Facebook's video ads are on target, for some brands.
The social network's new autoplay video ads come with some key targeting capabilities, but they are still an exclusive purchase that won’t be accessible to all advertisers, sources said.
Brands, advertisers and agencies have been eagerly anticipating the autoplay video from Facebook, but some industry observers expected the social network to only sell nationwide ad spots. While the intention is still to deliver high-impact, high-priced marketing to big audiences, advertisers will be able to tailor their campaigns much like they do on television.
The first test partner, Summit Entertainment, will show a trailer for its new movie Divergent to a fraction of U.S. Facebook users, who will see the 15-second spot on Thursday, a source familiar with the campaign said. Since this first ad is just a test, Summit chose a target demographic in the U.S., and the video will only reach 5 percent of that group, this source said.
Autoplay ads are expected to cost about $2 million when Facebook sells them more openly. The price is on par with other premium Internet digital video ad buys, another source said. Facebook is looking to seize some of the digital video ad market that generated about $4.15 billion this year and grew more than 40 percent year over year, according to eMarketer.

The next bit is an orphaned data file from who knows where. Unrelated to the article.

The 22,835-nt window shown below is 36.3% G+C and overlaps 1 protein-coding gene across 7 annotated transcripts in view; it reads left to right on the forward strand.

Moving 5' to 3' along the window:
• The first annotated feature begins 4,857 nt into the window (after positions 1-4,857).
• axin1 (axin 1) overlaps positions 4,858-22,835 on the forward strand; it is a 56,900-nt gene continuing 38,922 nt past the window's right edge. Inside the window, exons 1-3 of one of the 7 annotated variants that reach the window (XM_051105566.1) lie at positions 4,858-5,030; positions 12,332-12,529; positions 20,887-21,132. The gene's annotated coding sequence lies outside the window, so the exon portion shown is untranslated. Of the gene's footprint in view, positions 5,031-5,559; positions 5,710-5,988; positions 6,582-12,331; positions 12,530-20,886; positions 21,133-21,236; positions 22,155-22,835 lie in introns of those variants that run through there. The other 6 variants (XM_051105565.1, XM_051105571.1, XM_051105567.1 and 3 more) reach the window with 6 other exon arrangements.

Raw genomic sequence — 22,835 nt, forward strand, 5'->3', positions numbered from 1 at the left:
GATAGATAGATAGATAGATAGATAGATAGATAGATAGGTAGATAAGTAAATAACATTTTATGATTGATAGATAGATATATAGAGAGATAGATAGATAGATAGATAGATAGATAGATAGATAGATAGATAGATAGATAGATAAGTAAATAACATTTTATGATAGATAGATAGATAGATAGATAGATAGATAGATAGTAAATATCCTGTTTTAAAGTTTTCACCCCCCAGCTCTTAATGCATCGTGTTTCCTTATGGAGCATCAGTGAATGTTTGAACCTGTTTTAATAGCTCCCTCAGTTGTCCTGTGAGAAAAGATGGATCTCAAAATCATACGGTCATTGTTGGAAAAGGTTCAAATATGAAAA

YouTube commands 20 percent of that digital ad spending. Facebook has an advantage in the industry because brands are more comfortable on the platform compared to YouTube, according to agency sources. The social network has better data on who its users are, and there are less surprises in terms of what content is paired with their ads, one source said. Movie studios in particular have been looking for an avenue into online digital video that could rival the reach of TV.
"Studios have been looking for increased distribution online," the source said. "They want this kind of broad-reach play that's not difficult to enter." Major media buyers have already approached Facebook to help sell targeted video spots to multiple advertisers daily, sources said. The buyers want to offer clients the ability to pool resources and rotate ads daily.
For now, Facebook is tightly managing the rollout of the video ads, and one client per day has access to it.